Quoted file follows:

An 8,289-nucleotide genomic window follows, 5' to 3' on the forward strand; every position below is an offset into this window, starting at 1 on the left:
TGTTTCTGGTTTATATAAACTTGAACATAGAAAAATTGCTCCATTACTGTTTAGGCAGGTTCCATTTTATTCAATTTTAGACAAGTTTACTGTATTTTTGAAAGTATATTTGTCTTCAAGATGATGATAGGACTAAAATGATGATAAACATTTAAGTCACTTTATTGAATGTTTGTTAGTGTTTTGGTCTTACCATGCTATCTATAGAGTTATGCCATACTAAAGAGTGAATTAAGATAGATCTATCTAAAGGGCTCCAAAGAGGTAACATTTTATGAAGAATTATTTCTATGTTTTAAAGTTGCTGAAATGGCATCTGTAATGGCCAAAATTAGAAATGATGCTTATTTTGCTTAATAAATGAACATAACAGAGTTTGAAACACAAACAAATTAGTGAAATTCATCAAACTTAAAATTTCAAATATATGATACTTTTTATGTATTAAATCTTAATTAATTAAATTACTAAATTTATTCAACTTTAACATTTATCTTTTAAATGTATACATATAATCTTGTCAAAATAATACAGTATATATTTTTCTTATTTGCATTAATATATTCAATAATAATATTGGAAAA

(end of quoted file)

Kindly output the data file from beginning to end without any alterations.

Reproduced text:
An 8,289-nucleotide genomic window follows, 5' to 3' on the forward strand; every position below is an offset into this window, starting at 1 on the left:
TGTTTCTGGTTTATATAAACTTGAACATAGAAAAATTGCTCCATTACTGTTTAGGCAGGTTCCATTTTATTCAATTTTAGACAAGTTTACTGTATTTTTGAAAGTATATTTGTCTTCAAGATGATGATAGGACTAAAATGATGATAAACATTTAAGTCACTTTATTGAATGTTTGTTAGTGTTTTGGTCTTACCATGCTATCTATAGAGTTATGCCATACTAAAGAGTGAATTAAGATAGATCTATCTAAAGGGCTCCAAAGAGGTAACATTTTATGAAGAATTATTTCTATGTTTTAAAGTTGCTGAAATGGCATCTGTAATGGCCAAAATTAGAAATGATGCTTATTTTGCTTAATAAATGAACATAACAGAGTTTGAAACACAAACAAATTAGTGAAATTCATCAAACTTAAAATTTCAAATATATGATACTTTTTATGTATTAAATCTTAATTAATTAAATTACTAAATTTATTCAACTTTAACATTTATCTTTTAAATGTATACATATAATCTTGTCAAAATAATACAGTATATATTTTTCTTATTTGCATTAATATATTCAATAATAATATTGGAAAA